1. When anything goes wrong with your house restoration, it is your fault.
Example: The newly installed shower stall has a 2 inch gap between the bottom of the shower door and the porcelain platform, which results in substantial flooding of the bathroom every time anyone uses the shower for its intended purpose.
When pointing this out to the plumber who installed it, he responds that the floor is not level. The stone mason who laid the floor says that this is an old house and nothing is level. In the end they both agree, that if you want something level, you buy a new house. Result: It is your fault because you bought an old house.
2. Beware of professional landscape gardeners and experts on local plants.
Example: On the advice of our local nursery we plant 2 myrtle trees, one of which soon turns yellow. We ask the professional landscaper who planted it what is wrong. After a close inspection, he says: “Water it.” Two weeks and several waterings later, the myrtle tree looks worse, and we consult another professional gardener. We tell him we have been watering it regularly. He gasps in horror. “No!” he pleads, “you mustn’t water it! The roots will rot!” We stop watering it. Three days later, the tree is officially dead.
We re-consult both gardeners who individually inspect the dead tree and give their professional opinion. The first one says it is because we didn’t water it enough. The second one says it was because we watered it too much. We take a leaf to the nursery where we bought the tree, whose professional opinion is that the tree was diseased. When we point out that we bought the tree there, we are told that the disease probably came from our garden. Result: We do not know why the tree died, but we do know that the tree’s demise is our fault on all three counts. (PS. The other tree is thriving, though neither of us will admit to watering it or not.)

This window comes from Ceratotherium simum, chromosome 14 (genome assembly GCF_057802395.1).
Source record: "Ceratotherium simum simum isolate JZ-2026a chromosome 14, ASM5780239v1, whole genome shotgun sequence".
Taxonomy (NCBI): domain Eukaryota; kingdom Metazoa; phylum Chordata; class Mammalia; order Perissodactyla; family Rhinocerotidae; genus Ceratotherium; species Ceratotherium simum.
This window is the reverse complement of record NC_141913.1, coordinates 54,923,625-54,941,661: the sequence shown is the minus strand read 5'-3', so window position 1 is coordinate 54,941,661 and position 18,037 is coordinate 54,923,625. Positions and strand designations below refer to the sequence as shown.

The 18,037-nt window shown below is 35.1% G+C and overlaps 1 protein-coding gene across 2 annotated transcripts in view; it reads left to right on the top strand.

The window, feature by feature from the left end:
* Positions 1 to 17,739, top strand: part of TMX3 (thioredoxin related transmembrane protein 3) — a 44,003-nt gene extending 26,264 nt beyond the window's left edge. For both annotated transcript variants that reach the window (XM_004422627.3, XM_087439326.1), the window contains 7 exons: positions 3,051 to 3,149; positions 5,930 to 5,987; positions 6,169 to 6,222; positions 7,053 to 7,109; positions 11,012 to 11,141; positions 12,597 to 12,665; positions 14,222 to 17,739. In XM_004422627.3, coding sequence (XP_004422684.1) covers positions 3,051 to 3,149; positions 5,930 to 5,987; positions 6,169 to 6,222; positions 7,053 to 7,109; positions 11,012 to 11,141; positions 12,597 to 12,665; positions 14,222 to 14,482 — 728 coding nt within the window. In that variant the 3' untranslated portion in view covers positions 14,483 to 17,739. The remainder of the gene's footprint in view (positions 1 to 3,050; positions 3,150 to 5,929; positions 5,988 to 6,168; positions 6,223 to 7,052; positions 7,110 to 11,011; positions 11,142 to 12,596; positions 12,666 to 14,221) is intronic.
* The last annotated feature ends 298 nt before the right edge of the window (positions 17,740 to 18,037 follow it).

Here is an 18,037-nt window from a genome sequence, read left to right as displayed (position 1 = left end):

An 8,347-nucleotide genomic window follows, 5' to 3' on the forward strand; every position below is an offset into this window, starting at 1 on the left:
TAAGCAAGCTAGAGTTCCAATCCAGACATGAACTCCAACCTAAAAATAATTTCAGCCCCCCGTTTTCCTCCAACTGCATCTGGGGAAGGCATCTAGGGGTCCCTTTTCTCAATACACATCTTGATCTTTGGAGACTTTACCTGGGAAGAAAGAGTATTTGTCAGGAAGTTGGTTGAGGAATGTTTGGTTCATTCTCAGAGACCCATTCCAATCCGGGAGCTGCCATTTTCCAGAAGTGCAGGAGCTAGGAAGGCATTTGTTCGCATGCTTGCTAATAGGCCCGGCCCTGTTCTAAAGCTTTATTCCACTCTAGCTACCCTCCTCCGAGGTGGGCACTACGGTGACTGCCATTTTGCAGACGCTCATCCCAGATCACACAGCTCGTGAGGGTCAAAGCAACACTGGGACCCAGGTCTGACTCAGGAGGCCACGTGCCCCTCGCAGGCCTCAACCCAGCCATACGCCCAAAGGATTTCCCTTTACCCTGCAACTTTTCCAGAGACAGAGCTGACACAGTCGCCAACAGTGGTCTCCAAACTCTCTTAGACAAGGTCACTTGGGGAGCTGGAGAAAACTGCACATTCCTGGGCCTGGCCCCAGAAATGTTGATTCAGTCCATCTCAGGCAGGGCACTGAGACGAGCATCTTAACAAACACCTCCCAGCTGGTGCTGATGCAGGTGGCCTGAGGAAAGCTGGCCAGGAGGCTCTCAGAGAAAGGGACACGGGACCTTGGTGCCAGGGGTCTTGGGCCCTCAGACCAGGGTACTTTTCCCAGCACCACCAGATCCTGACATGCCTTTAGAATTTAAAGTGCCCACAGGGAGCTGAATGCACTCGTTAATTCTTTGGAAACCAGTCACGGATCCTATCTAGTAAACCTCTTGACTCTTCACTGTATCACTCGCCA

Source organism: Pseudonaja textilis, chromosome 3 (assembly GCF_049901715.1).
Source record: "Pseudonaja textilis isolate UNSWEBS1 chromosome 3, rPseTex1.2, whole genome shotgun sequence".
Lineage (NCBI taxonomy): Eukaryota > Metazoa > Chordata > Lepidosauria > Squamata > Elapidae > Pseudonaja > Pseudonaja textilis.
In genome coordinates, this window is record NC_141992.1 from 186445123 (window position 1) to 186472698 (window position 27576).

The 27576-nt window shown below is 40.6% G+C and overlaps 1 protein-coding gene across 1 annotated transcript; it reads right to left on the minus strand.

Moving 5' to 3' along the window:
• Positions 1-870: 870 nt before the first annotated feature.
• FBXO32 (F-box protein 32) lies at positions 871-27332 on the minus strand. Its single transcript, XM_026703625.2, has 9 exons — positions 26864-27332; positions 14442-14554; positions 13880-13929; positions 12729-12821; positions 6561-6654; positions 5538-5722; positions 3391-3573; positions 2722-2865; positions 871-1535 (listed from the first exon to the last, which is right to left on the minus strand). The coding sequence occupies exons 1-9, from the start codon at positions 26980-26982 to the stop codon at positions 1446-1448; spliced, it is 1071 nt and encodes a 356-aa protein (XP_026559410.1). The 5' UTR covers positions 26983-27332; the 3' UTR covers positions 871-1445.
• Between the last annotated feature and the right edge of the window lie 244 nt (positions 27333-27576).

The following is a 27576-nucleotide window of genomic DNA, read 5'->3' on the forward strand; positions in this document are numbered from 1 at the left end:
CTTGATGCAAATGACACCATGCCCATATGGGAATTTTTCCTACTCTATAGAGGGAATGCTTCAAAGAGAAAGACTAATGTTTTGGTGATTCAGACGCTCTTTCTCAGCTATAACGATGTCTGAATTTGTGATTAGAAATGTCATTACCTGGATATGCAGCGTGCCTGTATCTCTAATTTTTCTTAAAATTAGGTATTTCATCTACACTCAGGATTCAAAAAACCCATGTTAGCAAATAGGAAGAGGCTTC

3. If a tradesman suggests doing something that he claims will turn out bello, it will be brutto.
Example: I want to have an iron gate made, and install it near our old stone house. The purpose of the gate is to keep the neighbor’s sheep and cows from ravaging our garden and shitting on our doorstep. I explain to the fabbro that I want the gate to be as simple as possible. I sketch a simple gate, which he says is brutto. The fabbro suggests that I add decorative elements, which is a nice bello touch, and if we paint those decorative elements in gold metallic paint, the gate will be bellissimo. We have been at this house restoration thing for 2 years now, so I dig in my heels and repeat that I want a simple gate. The fabbro sighs, and motions me into his car.
I drive around with the fabbro looking at houses with gates. He points out how bello everything is that I think is brutto. In the end, I let him put one tiny decorative element on the gate. Result: Aside from the decorative element, which I think is a tiny brutto mistake, the gate looks pretty nice. “Bello,” I say to the fabbro. He shrugs and says “It’s not too late to paint it gold.”